Seal of the Senate of the State of Texas Welcome to the Official Website for the Texas Senate
Seal of the Senate of the State of Texas
Welcome to the official website for the
Texas Senate
Senator Eddie Lucio, Jr.: District 27
Lucio Masthead Graphic
Press Release
December 19, 2005
Contact: Doris Sanchez, Press Secretary
(512) 463-0127
Sen. Eddie Lucio, Jr. encourages motorists to "Slow Down and Live"

HARLINGEN, TX-Supported by law enforcement officials from the five-county region comprising Senatorial District 27, Sen. Eddie Lucio, Jr. presented his "Slow Down and Live" campaign at Sauza's Restaurant in Harlingen.

"My effort in this campaign is to tell motorists to drive a little slower, especially during the holiday season when people tend to rush a little more," said Sen. Lucio. "Many people will be traveling to visit family, and we want them to reach their loved ones safely.

"Like everyone else, I sometimes rush to get places, and I have to make a deliberate effort to remind myself to slow down because I'm sharing the road with other people's loved ones," Sen. Lucio added.

"Obeying the speed limits and wearing your seatbelts will increase the chance that you will survive a serious crash," said Col. Thomas A. Davis, Jr., director of the Texas Department of Public Safety (DPS). "Speeding is one of the biggest factors in fatality traffic crashes. Slowing down will help save your life."

All indications are that as the population increases, so do car accidents, especially those involving speed. Currently, DPS is negotiating a contract to update its database that will depict the increase in car crashes related to speed, so at present, data beyond 2001 is not yet available. Existing data shows a marked increase in traffic accidents and fatalities related to speed for the five counties Sen. Lucio represents-Cameron, part of Hidalgo, Kenedy, Kleberg and Willacy-as well as statewide.

Smart Motorist, a non-profit privately funded organization that assists motorists with varying types of information, states, "Speed reduces the amount of available time needed to avoid a crash, increases the likelihood of crashing and increases the severity of a crash once it occurs."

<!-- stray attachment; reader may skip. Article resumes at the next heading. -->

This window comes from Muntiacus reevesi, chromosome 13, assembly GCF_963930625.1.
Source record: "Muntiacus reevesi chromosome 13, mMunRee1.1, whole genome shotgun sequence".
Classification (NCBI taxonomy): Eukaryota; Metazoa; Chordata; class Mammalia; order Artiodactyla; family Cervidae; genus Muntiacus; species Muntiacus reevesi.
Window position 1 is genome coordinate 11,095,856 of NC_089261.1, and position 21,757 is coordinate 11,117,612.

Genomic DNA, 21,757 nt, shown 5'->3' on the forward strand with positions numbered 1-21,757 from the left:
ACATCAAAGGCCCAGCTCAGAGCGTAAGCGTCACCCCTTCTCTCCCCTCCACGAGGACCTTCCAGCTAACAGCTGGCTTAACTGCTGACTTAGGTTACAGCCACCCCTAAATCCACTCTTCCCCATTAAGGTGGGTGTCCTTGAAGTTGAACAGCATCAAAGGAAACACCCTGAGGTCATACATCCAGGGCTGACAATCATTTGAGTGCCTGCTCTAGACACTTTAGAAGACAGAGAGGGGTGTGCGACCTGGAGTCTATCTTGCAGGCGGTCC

The Advocates for Highway and Auto Safety, an alliance of consumer, health and safety groups, insurance companies and agents, lists the following facts:

* Speeding-related crashes resulted in 13,192 fatalities in 2004. (National Highway Traffic Safety Administration, NHTSA, 2005)

* The economic costs of crashes that involved excessive speed were $40.4 billion, representing 18 percent of total crash costs and an average cost of $144 for every person in the United States. (NHTSA, 2002)

* Research by the Insurance Institute for Highway Safety (IIHS) found that when speed limits were raised by many states in 1996, travel speeds increased and motor vehicle fatalities went up approximately 15 percent on interstate highways in those states.

* When speed increases from 40 mph to 60 mph, the energy released in a crash more than doubles. (IIHS, 2003)

* The relative proportion of speeding-related crashes to all crashes decreases with increasing driver age. In 2002, 39 percent of male drivers 15 to 20 years old who were involved in fatal crashes were speeding at the time of the crash. (NHTSA, 2003)

* Alcohol and speeding are a deadly combination. In 2002, 42 percent of drivers with a BAC of .08 or higher involved in fatal crashes were speeding, compared to only 15 percent of sober drivers involved in fatal crashes. (NHTSA, 2003)

Another concern of Sen. Lucio's is advertising. He said, "I watch commercials for automobiles and speed is what is used to make the car sexy and sell. This is very disconcerting, especially when young people are watching commercials that promote speed over safety. I'd like to see this type of advertising changed."

He suggests calling and writing television stations and automobile makers to ask that their commercials focus more on the safety features of an automobile and less on speed.

The article "Slow Down, You Move Too Fast" in the December 2005 issue of State Legislatures, quotes former state trooper Lowell Porter, now director of Washington state's Traffic Safety Commission, who said that "…unless trends change, speed will overtake drunk driving as the leading cause of fatal crashes."

"I am very pleased that our local law enforcement officers from my senatorial district joined me today to remind us all to drive safer and slower," said the Senator. "Driving at excessive speeds is becoming one of our social ills that leads to serious injuries and deaths. We must all work together to combat this dangerous habit, and now is the time to do so!"